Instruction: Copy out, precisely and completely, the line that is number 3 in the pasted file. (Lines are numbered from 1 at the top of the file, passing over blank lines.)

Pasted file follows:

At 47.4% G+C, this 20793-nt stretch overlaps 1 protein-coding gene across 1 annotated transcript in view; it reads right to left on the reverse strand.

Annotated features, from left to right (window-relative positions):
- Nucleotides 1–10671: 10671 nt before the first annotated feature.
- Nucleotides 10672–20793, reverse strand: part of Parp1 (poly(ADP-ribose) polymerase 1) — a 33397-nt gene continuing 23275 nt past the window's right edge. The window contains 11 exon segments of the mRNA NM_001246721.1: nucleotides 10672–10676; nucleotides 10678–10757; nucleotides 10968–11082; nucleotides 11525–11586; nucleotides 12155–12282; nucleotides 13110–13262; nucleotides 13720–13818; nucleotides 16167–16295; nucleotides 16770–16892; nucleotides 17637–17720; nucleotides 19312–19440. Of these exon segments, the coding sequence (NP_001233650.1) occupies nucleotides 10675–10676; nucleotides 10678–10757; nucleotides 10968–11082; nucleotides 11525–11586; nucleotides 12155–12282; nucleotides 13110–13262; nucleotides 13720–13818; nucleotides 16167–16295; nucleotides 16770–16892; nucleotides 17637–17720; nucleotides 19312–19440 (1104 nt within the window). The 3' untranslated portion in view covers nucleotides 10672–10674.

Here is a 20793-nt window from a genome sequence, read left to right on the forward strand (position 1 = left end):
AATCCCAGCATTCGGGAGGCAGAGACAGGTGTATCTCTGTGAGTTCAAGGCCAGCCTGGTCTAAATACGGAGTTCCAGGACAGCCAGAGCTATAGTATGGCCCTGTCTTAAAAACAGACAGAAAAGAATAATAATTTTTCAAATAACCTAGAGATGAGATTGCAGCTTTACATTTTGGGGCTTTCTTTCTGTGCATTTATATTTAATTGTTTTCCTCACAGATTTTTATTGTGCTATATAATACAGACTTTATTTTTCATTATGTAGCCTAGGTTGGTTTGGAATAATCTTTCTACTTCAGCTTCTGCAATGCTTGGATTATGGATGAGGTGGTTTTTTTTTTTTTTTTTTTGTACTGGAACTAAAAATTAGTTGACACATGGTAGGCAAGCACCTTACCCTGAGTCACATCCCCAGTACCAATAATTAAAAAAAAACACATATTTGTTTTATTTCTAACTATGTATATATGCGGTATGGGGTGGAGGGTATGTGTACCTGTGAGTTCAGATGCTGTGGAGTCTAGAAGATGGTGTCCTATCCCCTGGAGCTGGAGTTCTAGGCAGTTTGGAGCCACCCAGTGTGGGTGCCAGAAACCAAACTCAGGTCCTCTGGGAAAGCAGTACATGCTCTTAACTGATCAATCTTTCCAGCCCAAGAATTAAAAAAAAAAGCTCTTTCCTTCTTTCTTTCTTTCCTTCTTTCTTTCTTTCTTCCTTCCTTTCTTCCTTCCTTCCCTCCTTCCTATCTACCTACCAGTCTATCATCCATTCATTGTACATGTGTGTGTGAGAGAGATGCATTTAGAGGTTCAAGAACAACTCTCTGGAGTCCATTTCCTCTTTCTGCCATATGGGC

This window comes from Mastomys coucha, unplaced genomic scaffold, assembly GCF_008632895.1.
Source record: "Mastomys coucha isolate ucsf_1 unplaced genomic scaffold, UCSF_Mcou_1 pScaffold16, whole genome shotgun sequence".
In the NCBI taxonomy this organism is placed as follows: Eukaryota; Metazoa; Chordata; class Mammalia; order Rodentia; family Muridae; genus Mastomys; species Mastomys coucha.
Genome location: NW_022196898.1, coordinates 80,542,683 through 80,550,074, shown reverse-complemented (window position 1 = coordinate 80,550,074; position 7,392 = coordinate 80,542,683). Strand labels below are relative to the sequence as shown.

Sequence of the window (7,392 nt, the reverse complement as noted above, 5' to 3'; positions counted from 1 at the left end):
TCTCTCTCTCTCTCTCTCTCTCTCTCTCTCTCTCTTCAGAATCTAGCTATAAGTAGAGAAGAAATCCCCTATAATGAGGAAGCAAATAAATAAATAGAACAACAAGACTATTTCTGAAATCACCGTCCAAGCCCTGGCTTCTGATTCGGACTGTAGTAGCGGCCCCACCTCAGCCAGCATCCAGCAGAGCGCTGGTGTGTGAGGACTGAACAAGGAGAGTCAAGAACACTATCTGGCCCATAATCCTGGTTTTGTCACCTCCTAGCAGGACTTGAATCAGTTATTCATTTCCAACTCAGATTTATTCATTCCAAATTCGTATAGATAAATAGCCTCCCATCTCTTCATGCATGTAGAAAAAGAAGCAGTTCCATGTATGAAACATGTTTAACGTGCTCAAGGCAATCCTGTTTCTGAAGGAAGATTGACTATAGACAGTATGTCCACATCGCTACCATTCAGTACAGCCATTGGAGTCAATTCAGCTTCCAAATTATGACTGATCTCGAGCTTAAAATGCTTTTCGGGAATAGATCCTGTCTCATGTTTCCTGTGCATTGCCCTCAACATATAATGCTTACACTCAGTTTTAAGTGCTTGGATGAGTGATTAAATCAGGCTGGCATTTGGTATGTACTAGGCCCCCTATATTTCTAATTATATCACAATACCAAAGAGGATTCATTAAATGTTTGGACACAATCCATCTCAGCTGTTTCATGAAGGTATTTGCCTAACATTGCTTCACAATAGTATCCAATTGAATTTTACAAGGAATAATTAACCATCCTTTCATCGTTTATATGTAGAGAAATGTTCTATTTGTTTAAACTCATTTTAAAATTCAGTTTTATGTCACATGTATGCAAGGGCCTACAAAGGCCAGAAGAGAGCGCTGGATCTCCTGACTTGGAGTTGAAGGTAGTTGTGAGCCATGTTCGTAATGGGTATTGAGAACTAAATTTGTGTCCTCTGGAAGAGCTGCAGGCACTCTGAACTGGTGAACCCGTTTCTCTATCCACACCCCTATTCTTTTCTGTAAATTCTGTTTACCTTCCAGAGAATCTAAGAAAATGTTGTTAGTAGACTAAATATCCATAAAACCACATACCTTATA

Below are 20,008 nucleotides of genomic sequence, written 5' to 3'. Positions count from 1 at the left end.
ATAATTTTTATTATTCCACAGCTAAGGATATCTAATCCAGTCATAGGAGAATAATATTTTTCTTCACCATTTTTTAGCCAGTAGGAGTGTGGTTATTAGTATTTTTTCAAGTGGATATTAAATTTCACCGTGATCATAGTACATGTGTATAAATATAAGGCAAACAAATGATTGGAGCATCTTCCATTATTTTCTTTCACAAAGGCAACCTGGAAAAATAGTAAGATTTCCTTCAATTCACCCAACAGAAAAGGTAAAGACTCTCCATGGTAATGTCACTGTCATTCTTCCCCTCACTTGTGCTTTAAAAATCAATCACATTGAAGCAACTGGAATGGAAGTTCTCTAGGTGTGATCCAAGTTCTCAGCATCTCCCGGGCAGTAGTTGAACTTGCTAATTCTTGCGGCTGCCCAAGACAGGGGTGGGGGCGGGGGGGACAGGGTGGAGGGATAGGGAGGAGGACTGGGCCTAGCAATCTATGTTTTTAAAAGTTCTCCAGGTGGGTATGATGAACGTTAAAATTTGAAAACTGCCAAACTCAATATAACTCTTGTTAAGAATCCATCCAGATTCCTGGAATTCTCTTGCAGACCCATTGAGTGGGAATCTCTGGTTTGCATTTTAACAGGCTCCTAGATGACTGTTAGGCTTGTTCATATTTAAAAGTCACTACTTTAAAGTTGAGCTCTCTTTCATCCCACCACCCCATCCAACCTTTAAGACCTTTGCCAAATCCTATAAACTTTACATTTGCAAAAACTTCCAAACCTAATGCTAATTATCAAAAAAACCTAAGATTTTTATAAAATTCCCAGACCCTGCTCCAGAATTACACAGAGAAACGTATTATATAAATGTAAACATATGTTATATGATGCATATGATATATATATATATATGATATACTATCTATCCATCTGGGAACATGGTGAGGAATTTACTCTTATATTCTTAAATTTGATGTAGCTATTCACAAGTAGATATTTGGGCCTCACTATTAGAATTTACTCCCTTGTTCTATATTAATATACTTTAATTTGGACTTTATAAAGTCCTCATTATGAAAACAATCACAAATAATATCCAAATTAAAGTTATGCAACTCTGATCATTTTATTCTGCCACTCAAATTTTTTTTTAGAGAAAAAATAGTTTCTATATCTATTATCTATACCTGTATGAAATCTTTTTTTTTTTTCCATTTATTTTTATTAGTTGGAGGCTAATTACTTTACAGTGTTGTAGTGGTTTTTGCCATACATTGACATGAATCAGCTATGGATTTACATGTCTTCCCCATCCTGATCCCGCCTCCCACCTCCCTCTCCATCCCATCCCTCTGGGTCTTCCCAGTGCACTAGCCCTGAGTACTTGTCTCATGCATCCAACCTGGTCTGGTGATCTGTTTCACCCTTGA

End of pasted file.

- Nucleotides 1–10671: 10671 nt before the first annotated feature.